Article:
Camper-submitted photo from Heart O' the Hills Campground — Olympic National Park
    Camper-submitted photo from Heart O' the Hills Campground — Olympic National Park
    Camper-submitted photo from Heart O' the Hills Campground — Olympic National Park

    6.

    Heart O' the Hills Campground — Olympic National Park

    35 Reviews
    141 Photos
    405 Saves
    Port Angeles, Washington

    Surrounded by old growth forest, Heart O' the Hills offers summer ranger programs and great family fun

    • RVs
    • Tents
    • Group
    • Standard (Tent/RV)
    • Trash
    • Firewood Available
    Camper-submitted photo from Lyre River Campground
    Camper-submitted photo from Lyre River Campground
    Camper-submitted photo from Lyre River Campground
    Camper-submitted photo from Lyre River Campground
    Camper-submitted photo from Lyre River Campground
    Camper-submitted photo from Lyre River Campground

    7.

    Lyre River Campground

    23 Reviews
    74 Photos
    658 Saves
    Joyce, Washington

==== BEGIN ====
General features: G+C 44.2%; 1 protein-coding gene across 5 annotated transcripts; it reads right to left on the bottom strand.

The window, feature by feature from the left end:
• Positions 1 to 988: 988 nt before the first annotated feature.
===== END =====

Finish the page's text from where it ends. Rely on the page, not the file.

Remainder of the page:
Free camping - but you MUST have a Discovery Pass first. $11.50/day pass or $35 for a year

    This campground is located near Lyre River in a mature riparian forest, about a half-mile upstream from where the river empties into the Strait of Juan de Fuca. A popular camp for anglers, Lyre offers good salmon fishing during fish migrations. The site has 11 campsites, shelter, two toilets and potable water. View our map for more information. Campsites can accommodate up to a 20-foot RV, though size may vary by site.

    A Discover Pass is required for access to this campground and free camping.

    • Pets
    • Fires
    • Phone Service
    • ADA Access
    • RVs
    • Tents